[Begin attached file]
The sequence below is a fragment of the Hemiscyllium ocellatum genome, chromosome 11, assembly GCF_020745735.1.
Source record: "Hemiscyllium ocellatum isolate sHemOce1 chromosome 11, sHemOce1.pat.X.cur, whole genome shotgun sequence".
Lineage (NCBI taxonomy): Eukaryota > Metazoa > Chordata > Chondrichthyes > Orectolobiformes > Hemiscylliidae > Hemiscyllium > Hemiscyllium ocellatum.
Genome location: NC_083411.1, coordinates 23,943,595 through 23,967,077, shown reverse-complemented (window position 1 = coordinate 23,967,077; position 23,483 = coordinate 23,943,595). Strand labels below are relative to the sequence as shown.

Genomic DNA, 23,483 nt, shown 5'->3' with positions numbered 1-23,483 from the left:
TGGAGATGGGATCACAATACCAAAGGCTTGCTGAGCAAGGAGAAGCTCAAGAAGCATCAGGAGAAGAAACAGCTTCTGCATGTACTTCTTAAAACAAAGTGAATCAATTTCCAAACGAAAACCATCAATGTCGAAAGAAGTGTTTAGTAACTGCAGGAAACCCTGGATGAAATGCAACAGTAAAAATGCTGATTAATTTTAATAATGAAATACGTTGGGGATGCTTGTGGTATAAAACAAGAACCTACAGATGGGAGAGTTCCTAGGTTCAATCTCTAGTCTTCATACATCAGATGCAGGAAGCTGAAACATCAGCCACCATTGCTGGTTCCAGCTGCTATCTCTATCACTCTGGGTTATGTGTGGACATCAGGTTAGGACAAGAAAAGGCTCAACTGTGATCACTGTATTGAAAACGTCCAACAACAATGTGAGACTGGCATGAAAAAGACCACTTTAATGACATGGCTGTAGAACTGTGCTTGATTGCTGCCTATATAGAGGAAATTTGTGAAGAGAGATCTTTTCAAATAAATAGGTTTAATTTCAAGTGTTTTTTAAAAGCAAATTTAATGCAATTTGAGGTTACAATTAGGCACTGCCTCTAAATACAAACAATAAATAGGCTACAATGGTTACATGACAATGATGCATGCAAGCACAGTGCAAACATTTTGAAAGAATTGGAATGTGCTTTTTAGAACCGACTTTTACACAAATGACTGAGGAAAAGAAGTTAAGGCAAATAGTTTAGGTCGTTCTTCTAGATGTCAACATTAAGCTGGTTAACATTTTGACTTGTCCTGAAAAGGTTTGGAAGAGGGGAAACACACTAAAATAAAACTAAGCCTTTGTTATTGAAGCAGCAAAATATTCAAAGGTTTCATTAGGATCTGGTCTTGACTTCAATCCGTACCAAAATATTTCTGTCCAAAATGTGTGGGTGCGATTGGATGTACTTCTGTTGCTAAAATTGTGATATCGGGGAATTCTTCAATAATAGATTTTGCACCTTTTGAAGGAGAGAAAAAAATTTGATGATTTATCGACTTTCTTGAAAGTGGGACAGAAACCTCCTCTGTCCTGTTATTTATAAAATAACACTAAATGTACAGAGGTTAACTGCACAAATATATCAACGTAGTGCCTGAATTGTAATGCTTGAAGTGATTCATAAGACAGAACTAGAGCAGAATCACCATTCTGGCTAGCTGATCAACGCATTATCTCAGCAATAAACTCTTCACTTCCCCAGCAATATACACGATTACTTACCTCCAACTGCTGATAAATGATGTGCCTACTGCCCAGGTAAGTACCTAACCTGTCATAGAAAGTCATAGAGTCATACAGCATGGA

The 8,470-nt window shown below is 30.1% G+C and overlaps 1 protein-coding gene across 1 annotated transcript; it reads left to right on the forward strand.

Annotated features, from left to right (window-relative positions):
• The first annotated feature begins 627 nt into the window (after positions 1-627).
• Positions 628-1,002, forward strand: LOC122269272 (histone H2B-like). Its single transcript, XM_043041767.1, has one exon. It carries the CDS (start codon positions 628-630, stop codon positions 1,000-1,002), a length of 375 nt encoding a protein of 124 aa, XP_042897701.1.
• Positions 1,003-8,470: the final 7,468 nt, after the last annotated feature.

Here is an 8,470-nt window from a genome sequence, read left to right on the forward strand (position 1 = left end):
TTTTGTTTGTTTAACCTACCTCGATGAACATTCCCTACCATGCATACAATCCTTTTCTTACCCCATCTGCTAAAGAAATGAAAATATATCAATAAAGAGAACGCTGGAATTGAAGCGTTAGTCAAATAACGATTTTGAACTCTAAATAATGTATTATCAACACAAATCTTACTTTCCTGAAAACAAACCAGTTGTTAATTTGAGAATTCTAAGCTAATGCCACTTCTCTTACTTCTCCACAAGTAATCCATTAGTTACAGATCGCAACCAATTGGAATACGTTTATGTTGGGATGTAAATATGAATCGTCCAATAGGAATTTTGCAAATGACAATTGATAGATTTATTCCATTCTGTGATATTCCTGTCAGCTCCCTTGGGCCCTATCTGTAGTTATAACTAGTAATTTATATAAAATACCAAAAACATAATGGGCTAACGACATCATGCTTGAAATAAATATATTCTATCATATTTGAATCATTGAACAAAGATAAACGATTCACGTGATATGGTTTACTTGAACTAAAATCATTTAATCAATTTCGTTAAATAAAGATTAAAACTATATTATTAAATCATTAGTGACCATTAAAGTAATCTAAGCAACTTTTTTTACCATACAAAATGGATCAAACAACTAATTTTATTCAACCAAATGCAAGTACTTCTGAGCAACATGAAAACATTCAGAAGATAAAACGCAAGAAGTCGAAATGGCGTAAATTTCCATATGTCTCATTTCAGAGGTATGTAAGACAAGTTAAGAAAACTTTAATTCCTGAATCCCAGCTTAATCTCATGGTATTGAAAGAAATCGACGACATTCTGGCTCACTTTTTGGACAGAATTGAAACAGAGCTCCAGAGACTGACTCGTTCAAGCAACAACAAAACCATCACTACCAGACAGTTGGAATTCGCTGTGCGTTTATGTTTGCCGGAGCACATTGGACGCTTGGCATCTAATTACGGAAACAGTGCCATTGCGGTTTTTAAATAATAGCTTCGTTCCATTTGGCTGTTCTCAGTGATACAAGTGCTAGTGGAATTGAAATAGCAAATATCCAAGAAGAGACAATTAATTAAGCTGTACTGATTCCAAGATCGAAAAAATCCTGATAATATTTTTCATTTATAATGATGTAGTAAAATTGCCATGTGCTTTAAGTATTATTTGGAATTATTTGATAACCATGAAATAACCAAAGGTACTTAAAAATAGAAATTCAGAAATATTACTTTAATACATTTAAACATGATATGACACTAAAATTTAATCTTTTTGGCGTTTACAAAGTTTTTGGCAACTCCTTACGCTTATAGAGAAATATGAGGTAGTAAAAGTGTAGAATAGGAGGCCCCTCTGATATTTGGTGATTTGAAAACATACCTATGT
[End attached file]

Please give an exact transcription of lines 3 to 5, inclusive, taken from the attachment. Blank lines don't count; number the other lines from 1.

Lineage (NCBI taxonomy): Eukaryota > Metazoa > Chordata > Chondrichthyes > Orectolobiformes > Hemiscylliidae > Hemiscyllium > Hemiscyllium ocellatum.
Genome location: NC_083411.1, coordinates 23,943,595 through 23,967,077, shown reverse-complemented (window position 1 = coordinate 23,967,077; position 23,483 = coordinate 23,943,595). Strand labels below are relative to the sequence as shown.

Genomic DNA, 23,483 nt, shown 5'->3' with positions numbered 1-23,483 from the left: